The roots of English anti-intellectualism and willful ignorance are long, deep, and twisted. The consequences you can see all over, in terms of literacy levels, reading habits, social order, and even prison numbers, and many other metrics that TeleRead tracks, but the causes are buried in the English past. Just every so often, however, it helps to lay them bare to explain just what the hell is going on in England, and what kind of hope, if any, there is for the country.
The odd thing is that most Protestant countries outside the Anglo-Saxon sphere are renowned for their high standards of education and intellectual life. Even Celtic Scotland is renowned for its emphasis on learning and diligent study as the traditional way for the poor wee laddie from the glens to make good. Not so England. Why? Because just after the English Civil War, the Cavalier Parliament concluded that the emphasis on mass education and individual learning associated with Biblical Protestantism had been responsible for nonconformism, rebellion, and regicide – and proscribed it. And in doing so, it cut out the linkage between Protestantism and general education that was later to be so important in scientific and industrial developments in Scotland, Germany, and elsewhere.
The Clarendon Code articulated this policy in a series of acts. The Corporation Act of 1661 essentially kept non-Church of England Protestants (and Catholics) out of civic office, and from being awarded degrees by Oxford or Cambridge universities. The 1662 Act of Uniformity pushed Protestants who did not use the Book of Common Prayer out of the Church of England. The 1664 Conventicle Act banned unauthorized religious meetings. And above all, the 1665 Five Mile Act stopped nonconformist ministers from teaching in schools. So the link between literacy, Bible study, learning, and advancement that proved so fruitful elsewhere in Europe was cut forever in England.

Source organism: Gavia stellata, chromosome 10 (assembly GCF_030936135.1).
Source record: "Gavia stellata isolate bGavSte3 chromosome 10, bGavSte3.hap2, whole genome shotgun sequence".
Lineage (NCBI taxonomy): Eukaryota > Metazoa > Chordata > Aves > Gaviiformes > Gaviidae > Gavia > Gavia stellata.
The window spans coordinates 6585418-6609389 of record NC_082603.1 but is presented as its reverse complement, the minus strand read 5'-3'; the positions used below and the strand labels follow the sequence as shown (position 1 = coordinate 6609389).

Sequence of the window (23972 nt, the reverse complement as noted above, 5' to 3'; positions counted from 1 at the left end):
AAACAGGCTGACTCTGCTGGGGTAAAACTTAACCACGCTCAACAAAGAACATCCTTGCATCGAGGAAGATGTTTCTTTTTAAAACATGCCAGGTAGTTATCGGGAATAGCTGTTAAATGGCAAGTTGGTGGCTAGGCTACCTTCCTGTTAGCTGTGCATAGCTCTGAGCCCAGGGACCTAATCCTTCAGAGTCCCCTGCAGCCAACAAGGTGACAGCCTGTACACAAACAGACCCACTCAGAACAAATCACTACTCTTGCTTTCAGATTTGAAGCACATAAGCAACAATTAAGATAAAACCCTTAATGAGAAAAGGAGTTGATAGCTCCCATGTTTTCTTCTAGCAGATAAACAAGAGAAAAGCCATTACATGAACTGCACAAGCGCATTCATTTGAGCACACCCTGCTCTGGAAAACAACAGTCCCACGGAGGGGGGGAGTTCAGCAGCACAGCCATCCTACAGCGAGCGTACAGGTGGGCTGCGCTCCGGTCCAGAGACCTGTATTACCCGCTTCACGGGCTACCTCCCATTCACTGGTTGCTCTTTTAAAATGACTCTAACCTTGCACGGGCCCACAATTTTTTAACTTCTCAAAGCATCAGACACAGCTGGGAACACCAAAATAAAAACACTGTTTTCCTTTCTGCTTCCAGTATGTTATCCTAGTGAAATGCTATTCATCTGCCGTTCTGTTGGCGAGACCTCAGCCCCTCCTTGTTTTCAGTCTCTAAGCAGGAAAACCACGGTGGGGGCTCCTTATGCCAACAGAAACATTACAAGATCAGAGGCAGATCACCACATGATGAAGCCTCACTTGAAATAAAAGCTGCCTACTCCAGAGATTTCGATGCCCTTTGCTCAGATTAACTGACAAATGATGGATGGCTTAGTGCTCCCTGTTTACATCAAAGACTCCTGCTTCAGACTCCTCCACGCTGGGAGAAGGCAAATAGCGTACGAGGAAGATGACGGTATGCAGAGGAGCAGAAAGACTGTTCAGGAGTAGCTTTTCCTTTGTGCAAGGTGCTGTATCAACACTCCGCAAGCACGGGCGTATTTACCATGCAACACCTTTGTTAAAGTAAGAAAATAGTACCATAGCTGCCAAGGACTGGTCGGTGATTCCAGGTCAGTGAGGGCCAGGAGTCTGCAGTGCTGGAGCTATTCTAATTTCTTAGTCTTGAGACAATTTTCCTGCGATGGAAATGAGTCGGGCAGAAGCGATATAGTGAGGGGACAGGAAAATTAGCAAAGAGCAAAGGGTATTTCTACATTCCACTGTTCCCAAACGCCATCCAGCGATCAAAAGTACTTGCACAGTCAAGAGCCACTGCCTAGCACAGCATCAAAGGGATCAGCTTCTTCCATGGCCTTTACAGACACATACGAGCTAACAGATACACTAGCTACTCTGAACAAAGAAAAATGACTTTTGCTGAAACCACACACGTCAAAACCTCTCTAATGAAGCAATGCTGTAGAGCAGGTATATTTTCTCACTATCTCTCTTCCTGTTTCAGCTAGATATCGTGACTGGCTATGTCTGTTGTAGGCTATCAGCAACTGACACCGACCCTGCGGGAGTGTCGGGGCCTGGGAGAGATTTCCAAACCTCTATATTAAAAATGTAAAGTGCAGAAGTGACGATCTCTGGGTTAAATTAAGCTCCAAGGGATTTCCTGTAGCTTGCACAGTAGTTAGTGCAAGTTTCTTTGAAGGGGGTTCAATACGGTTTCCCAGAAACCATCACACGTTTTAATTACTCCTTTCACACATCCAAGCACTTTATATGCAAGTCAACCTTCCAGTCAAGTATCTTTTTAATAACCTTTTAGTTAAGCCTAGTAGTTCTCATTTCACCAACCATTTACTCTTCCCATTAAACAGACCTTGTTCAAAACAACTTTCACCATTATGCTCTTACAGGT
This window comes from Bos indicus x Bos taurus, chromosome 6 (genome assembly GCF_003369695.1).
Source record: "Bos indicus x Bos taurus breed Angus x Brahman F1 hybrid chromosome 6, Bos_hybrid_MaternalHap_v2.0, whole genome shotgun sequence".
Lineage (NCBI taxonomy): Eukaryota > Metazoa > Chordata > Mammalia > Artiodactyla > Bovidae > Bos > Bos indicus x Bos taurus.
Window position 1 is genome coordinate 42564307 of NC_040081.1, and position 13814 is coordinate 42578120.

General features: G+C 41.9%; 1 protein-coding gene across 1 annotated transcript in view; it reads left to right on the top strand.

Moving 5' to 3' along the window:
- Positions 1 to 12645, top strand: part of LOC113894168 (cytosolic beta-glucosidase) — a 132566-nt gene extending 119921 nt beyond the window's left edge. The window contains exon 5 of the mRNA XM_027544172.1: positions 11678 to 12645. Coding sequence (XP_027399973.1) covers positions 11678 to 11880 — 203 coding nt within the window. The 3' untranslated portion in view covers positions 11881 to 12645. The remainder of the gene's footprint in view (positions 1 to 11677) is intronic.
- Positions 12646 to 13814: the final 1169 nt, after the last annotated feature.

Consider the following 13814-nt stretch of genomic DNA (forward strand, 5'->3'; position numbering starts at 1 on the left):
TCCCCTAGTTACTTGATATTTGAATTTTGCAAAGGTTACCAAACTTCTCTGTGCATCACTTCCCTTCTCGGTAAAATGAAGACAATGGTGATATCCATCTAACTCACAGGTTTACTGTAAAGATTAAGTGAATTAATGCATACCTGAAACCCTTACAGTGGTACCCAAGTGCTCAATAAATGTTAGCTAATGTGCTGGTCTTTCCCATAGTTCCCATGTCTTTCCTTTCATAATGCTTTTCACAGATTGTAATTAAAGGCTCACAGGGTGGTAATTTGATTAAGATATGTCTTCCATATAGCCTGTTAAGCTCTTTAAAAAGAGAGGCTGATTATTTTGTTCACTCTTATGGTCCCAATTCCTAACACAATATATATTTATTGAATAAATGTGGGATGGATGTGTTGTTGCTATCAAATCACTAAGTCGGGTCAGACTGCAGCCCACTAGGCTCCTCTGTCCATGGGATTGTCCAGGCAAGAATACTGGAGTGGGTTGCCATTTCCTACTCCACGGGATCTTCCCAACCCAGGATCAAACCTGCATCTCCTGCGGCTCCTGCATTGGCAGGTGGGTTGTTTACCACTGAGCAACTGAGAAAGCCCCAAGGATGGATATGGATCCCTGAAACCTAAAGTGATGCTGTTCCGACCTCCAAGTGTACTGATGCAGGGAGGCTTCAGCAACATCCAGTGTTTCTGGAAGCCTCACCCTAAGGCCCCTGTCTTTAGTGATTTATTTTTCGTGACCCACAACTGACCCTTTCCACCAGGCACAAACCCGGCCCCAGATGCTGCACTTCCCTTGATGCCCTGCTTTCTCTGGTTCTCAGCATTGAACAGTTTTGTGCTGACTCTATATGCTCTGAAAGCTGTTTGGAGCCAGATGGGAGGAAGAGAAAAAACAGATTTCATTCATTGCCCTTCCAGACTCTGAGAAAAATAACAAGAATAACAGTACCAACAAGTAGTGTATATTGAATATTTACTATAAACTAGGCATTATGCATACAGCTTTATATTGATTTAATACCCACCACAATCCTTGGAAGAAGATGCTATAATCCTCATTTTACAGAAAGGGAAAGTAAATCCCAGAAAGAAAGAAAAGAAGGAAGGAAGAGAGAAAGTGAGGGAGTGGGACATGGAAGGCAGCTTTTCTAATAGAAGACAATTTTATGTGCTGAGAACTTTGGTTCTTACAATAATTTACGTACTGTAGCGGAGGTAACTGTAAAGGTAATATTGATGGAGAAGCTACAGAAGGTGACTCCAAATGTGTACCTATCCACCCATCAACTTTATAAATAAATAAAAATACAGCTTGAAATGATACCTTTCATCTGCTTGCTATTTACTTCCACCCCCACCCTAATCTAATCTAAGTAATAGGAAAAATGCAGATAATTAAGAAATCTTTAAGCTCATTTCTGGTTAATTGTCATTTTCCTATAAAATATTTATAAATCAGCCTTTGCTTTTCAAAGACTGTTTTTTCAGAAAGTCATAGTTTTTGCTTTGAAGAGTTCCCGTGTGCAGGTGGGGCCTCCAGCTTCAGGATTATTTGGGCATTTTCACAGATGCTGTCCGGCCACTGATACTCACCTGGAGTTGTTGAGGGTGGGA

Effectively, the English gentry had decided that the English people should be kept ignorant to be obedient. No coincidence that one of the greatest apologists for the Civil War regicides, John Milton, was also one of England’s greatest ever intellectuals. English intellectuals have been on the endangered species list ever since, and the country is culturally, intellectually, economically, and even morally poorer for it. Often it has to import them from less unenlightened nations – step forward, Tony Blair and Gordon Brown.
That tradition of know-nothing prejudice has been nurtured in England ever since. Is it any wonder that the “Ukip’s bigoted populism” thrives in a country that has been so systematically undereducated? Even the Daily Mail – famed in past decades for its flirtations with Nazism – now runs discussion forums on England as “the nasty man of Europe” and “the stupid man of Europe.” Just spare a thought for England’s educators and librarians – see what they have to work against.